You can't secure what you don't acknowledge.SM

Thursday, June 4, 2009

My new security vulnerability scanning service

Well, I'm officially on the SaaS market. I've just launched my security vulnerability scanning service for both basic external security scans as well as the PCI Council's mandated Authorized Scanning Vendor (ASV) scans.

Here's what I just posted on my Web site:
Whether you need to minimize your investment in information security and compliance, you’re in need of an easy way to discover the low-hanging vulnerabilities, or you need help certifying your compliance with government regulations such as PCI DSS, HIPAA, and GLBA I offer managed security scanning service that can provide everything you need. You simply tell me which IP addresses you want to scan, tell me when you want them scanned, and pay for the scans up front. I'll run the scans and send you the results in a PDF report. You'll get up and running immediately. No hardware to setup. No licenses to buy. No systems to configure. No data center operational costs. No support costs. And no need to hire people with the right skill set to manage the process. Click here for more information on my security scan service.

Wednesday, June 3, 2009

Neat (and free) tool for finding Flash flaws

HP's Application Security Center recently released SWFScan - a standalone tool that decompiles Flash applications and searches for security holes inside the code. Very cool.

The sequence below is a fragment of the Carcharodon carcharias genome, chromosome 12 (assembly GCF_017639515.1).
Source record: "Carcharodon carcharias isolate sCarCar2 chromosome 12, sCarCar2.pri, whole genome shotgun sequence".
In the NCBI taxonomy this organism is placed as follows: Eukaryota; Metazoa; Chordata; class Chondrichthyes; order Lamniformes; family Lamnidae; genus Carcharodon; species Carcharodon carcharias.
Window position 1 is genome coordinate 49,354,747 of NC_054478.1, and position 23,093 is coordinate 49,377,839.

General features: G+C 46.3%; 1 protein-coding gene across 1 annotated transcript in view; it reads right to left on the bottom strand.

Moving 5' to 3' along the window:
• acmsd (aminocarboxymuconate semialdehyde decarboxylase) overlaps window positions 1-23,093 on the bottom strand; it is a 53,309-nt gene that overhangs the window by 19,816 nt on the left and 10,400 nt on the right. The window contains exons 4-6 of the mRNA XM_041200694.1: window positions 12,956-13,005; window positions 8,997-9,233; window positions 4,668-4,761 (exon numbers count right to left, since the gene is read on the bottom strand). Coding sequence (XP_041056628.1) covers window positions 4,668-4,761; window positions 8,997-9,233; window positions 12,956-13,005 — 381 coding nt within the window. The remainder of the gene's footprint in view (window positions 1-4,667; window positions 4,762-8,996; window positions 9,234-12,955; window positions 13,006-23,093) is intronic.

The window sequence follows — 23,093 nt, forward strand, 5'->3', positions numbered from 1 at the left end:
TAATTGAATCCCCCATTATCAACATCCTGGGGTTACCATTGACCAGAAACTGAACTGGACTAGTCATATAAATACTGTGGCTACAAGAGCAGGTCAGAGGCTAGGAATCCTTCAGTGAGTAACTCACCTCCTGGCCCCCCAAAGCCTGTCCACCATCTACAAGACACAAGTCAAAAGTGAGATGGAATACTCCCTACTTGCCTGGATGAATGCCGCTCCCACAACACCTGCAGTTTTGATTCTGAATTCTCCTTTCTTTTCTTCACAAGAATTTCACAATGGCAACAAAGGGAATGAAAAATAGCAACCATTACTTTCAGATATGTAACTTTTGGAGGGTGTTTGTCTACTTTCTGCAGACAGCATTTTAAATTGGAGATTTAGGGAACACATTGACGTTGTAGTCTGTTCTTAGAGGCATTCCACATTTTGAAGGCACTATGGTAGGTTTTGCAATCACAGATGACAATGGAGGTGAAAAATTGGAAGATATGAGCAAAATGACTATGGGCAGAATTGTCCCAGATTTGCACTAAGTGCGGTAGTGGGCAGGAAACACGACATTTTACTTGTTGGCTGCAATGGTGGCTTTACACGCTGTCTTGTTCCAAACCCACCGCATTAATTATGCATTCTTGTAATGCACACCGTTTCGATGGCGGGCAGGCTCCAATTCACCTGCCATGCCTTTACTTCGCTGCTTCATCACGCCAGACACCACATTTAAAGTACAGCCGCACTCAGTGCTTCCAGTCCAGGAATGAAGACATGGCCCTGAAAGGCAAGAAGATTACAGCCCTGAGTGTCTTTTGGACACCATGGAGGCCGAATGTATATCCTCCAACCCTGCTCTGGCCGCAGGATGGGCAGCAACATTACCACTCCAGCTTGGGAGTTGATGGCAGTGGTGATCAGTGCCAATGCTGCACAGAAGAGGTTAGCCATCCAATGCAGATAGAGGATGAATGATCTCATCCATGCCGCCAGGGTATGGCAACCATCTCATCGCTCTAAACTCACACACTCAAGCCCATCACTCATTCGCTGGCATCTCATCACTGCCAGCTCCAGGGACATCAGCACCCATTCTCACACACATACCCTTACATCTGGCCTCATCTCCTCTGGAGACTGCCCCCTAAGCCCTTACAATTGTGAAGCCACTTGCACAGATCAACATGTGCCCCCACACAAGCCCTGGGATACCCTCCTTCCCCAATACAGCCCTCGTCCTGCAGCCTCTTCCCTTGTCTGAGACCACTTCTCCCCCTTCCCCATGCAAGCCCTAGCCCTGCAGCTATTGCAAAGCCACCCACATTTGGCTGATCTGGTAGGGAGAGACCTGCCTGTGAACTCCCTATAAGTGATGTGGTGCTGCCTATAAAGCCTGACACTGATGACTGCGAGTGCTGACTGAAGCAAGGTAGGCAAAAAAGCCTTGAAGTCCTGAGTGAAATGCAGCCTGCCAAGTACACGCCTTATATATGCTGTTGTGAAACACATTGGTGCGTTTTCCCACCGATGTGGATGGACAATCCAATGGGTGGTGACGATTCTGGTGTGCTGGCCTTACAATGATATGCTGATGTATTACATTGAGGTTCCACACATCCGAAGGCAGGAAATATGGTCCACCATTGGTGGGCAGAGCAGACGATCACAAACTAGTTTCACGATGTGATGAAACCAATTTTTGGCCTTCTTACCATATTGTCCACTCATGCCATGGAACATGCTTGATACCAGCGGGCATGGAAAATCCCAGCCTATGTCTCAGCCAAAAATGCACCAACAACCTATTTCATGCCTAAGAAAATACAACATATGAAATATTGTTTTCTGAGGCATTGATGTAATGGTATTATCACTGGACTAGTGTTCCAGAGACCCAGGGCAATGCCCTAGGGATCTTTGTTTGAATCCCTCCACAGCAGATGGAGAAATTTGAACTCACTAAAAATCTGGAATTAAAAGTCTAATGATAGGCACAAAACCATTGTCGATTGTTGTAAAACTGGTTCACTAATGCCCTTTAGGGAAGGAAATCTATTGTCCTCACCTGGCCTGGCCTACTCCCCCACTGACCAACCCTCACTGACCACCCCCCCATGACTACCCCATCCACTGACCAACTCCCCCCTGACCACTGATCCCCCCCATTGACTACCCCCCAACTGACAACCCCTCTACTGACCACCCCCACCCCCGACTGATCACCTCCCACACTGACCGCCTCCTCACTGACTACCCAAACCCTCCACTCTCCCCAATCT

It's pretty surprising how many vulnerabilities Flash files can contain including XSS, embedded SQL statements, encryption keys, login credentials and more. Definitely worth downloading and taking it for a spin. Here's a screenshot of the interface and some findings:

Also, check out Billy Hoffman's video walkthrough of a Flash exploit. Watch it and you'll see that Flash poses some pretty serious security issues.

Secret list of nuclear sites released "by accident"

Apparently our Imperial Federal Government can't even follow its own rules for information privacy and security. It was just announced that a secret list of nuclear sites was released "by accident".

First of all, "accidents" are like "computer glitches" - there's almost always human error behind them. Do you see the irony here? How is heavily-regulated private industry to be expected to lock everything down when the very entity writing OUR regulations can't even protect their OWN information!?

The lost external hard drive at the National Archives a couple of weeks ago
was one thing. But this!? We're talking about potential national security issues here (although they claim there aren't any). I'm sure the data leakage prevention vendors are going crazy now.

Unbelievable.

Tuesday, June 2, 2009

Great quote on how our minds work

Here's a great quote from Bill Meyer that helps reiterate just how powerful our minds really are:

"Every thought is a seed. If you plant crab apples, don't count on harvesting golden delicious."

It's critical to never lose sight of the fact that we become what we think about the most.